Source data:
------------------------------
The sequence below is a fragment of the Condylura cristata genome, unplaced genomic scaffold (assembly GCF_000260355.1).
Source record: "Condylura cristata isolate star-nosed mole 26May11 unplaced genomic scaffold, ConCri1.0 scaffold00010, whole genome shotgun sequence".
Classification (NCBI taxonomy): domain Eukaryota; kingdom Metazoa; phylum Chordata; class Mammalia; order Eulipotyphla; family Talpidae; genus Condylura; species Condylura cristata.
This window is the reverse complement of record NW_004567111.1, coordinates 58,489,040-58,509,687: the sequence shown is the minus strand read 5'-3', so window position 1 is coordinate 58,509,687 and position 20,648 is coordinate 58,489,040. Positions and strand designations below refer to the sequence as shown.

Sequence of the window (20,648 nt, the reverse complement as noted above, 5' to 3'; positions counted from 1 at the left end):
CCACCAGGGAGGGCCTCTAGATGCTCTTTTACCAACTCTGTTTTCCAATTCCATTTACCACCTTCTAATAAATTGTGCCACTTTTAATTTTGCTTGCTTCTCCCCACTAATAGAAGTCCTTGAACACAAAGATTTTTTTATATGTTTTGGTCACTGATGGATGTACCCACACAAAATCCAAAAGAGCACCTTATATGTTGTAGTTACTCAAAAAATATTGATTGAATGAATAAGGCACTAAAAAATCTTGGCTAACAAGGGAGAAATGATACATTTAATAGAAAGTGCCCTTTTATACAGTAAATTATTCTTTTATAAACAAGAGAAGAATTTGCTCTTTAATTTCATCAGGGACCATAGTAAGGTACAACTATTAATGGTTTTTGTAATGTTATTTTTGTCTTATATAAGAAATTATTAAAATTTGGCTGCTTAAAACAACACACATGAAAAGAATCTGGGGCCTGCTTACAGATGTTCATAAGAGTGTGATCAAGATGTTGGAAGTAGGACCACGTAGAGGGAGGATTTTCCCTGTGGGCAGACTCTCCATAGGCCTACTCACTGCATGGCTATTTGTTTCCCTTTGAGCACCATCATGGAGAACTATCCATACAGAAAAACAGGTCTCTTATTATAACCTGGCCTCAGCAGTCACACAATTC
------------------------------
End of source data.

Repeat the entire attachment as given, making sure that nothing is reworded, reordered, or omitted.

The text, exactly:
The sequence below is a fragment of the Condylura cristata genome, unplaced genomic scaffold (assembly GCF_000260355.1).
Source record: "Condylura cristata isolate star-nosed mole 26May11 unplaced genomic scaffold, ConCri1.0 scaffold00010, whole genome shotgun sequence".
Classification (NCBI taxonomy): domain Eukaryota; kingdom Metazoa; phylum Chordata; class Mammalia; order Eulipotyphla; family Talpidae; genus Condylura; species Condylura cristata.
This window is the reverse complement of record NW_004567111.1, coordinates 58,489,040-58,509,687: the sequence shown is the minus strand read 5'-3', so window position 1 is coordinate 58,509,687 and position 20,648 is coordinate 58,489,040. Positions and strand designations below refer to the sequence as shown.

Sequence of the window (20,648 nt, the reverse complement as noted above, 5' to 3'; positions counted from 1 at the left end):
CCACCAGGGAGGGCCTCTAGATGCTCTTTTACCAACTCTGTTTTCCAATTCCATTTACCACCTTCTAATAAATTGTGCCACTTTTAATTTTGCTTGCTTCTCCCCACTAATAGAAGTCCTTGAACACAAAGATTTTTTTATATGTTTTGGTCACTGATGGATGTACCCACACAAAATCCAAAAGAGCACCTTATATGTTGTAGTTACTCAAAAAATATTGATTGAATGAATAAGGCACTAAAAAATCTTGGCTAACAAGGGAGAAATGATACATTTAATAGAAAGTGCCCTTTTATACAGTAAATTATTCTTTTATAAACAAGAGAAGAATTTGCTCTTTAATTTCATCAGGGACCATAGTAAGGTACAACTATTAATGGTTTTTGTAATGTTATTTTTGTCTTATATAAGAAATTATTAAAATTTGGCTGCTTAAAACAACACACATGAAAAGAATCTGGGGCCTGCTTACAGATGTTCATAAGAGTGTGATCAAGATGTTGGAAGTAGGACCACGTAGAGGGAGGATTTTCCCTGTGGGCAGACTCTCCATAGGCCTACTCACTGCATGGCTATTTGTTTCCCTTTGAGCACCATCATGGAGAACTATCCATACAGAAAAACAGGTCTCTTATTATAACCTGGCCTCAGCAGTCACACAATTC